The existing theoretical models of turbulence of compressible flows can be found, in particular, in (Yoshizawa, 1995, Smits & Dussauge, 1996, Canuto, 1997). However, in this field there is no versatile model similar to the case of developed turbulence of incompressible flows (Monin & Yaglom, 1971, 1975 ).
This chapter presents the results of both experimental and theoretical studies of optical turbulence in supersonic flows. The experiments on laser beam propagation through supersonic flows were conducted in T-326 and T-313 wind tunnels of the Institute of Theoretical and Applied Mechanics of the Siberian Branch of the Russian Academy of Sciences (ITAM SB RAS). The theory of laser beam propagation through a supersonic flow was based on dynamical models of the Fluent 6.0 software. The transport equations for calculation of turbulent parameters were selected according to the
2. T-313 and T-326 wind tunnels
The batch-operated T-313 and T-326 wind tunnels use compressed air for their operation. Air is compressed by high- and medium-pressure compressors at a turbocompressor station. After pre-drying, air enters high- (up to 200 bar, volume of 96 m3) and medium-pressure (up to 18 bar, volume of 5600 m3) cylinders. The modern automated control system provides the trouble-proof operation of the station, gathering of information about the equipment functioning and volumes of generated compressed air and circulated water (Garkucha et al., 2009).
2.1. T-313 supersonic wind tunnel
The batch-operated T-313 supersonic wind tunnel is operated since 1965 and has the closed working part with the rectangular 0.6 0.6 2 m cross section (Fig. 1). The range of Mach numbers, which can be obtained in this tunnel, is 1.75 - 7. The discrete variation of the Mach number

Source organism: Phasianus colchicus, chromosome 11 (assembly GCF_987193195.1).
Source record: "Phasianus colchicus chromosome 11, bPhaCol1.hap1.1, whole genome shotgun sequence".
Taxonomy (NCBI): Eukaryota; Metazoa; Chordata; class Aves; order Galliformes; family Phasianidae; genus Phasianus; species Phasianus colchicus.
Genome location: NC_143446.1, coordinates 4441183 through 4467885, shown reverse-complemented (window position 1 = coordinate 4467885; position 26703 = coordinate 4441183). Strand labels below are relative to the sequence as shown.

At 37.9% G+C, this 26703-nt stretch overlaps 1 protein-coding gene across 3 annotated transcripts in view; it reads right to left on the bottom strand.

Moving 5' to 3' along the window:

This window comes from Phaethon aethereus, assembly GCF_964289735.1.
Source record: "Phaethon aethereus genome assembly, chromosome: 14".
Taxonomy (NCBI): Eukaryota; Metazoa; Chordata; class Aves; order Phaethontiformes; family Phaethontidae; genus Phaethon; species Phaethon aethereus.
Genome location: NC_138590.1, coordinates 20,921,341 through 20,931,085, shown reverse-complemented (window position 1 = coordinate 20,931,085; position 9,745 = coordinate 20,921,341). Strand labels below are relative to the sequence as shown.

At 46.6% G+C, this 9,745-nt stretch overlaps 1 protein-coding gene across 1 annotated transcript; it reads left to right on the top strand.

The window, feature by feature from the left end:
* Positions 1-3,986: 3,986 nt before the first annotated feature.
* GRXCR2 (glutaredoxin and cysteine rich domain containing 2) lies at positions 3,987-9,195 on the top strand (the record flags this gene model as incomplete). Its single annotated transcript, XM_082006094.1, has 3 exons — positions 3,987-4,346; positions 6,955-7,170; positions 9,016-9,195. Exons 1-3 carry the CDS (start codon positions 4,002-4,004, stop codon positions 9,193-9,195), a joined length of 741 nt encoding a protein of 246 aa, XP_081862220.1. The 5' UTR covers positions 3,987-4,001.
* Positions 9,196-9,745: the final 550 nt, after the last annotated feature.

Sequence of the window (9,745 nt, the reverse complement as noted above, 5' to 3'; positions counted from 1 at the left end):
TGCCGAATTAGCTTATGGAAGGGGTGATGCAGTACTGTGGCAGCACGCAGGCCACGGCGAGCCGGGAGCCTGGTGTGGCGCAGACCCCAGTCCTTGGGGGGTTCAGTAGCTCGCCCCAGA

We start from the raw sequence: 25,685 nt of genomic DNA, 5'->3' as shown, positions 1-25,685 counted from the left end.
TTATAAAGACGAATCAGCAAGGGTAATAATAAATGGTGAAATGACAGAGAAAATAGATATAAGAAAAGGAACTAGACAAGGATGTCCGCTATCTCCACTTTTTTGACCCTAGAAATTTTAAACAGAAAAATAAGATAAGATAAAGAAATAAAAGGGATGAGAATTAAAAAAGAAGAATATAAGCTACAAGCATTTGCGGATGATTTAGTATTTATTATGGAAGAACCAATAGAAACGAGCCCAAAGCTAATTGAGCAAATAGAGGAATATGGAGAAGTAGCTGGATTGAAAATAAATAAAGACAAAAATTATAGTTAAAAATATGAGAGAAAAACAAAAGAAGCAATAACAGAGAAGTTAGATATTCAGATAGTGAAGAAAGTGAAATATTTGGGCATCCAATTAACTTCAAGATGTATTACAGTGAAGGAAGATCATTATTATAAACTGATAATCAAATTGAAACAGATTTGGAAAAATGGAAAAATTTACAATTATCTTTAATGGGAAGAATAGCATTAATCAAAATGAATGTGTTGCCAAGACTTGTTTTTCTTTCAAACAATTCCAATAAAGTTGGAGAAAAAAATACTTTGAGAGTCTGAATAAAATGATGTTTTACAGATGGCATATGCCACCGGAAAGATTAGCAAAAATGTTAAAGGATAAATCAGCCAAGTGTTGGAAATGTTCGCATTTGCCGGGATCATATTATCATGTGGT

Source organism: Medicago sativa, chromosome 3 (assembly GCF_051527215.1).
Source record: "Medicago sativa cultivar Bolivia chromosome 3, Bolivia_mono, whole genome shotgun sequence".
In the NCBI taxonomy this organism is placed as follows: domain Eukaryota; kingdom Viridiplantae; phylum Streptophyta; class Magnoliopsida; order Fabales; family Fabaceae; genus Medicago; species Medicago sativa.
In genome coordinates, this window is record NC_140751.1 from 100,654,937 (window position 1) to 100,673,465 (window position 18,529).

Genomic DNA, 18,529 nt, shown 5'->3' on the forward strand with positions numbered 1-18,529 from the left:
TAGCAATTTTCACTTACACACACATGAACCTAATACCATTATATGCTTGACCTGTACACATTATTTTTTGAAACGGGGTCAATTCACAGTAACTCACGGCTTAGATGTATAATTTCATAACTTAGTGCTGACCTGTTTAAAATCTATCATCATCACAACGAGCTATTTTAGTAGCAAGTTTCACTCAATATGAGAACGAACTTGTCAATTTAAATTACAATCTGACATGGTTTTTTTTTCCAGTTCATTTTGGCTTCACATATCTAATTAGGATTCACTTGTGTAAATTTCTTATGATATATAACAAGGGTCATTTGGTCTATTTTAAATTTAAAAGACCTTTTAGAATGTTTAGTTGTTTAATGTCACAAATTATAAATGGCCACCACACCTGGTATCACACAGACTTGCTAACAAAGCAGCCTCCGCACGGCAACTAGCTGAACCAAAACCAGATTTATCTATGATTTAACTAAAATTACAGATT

A gas-cylinder station with the maximal air pressure up to 18 bar allows the working conditions to be maintained for about 10 min with the extreme Reynolds number Re 8 107 m-1 at the direct-flow operation and the Mach number of the flow
The setup is equipped with two pressure regulation systems to maintain the preset pressure in the settling chamber at the operation in the cold or hot channel. The regulation systems are based on the application of specialized chokes moved by hydraulic actuators, which are controlled by a pneumatic hydraulic control. The air exits the gas-dynamic channel of the setup through the silencing chamber installed beyond the aerodynamic hall. Each of the two ejectors has individual regulation systems.
The setup is equipped with 4-component aerodynamic mechanic external-type weighting scales, which allow the measurement of aerodynamic characteristics of models such as resistance force, lift, pitching moment, and rolling moment. The angle of attack of the model during the test can be changed manually or automatically by a preset program in a range from 5 to +22. The application of intramodel strain-gage weighter is possible.
To visualize the flow field near the model, the working part of the tunnel is equipped with optical windows and the coaxial IAB-451 Maksutov-system optical shadow device with the observation field 230 mm in diameter. The methods of colored oil visualization of limiting flow lines on the surface and the laser knife method are also used.
The experiments have determined that the degree of nonuniformity of the Mach number distribution in the zone of models was 1% in the supersonic velocity range and 1.5% at hypersonic velocities. The level of mass-flow pulsations varied depending on Mach numbers from 0.27% to 0.86%.
The automation system ensures the real-time acquisition of experimental data simultaneously from a large number of channels, the graphic presentation of measured results, and the primary data processing. The multiprocessor automation system for supersonic and hypersonic periodic wind tunnels is developed in accordance with the following principles: unification of the automatic data acquisition at the level of hardware and software interfaces and the possibility of fast setting for particular experimental conditions.
The T-313 supersonic wind tunnel allows the following experimental investigations of the gas-dynamic structure of complex turbulent supersonic flows: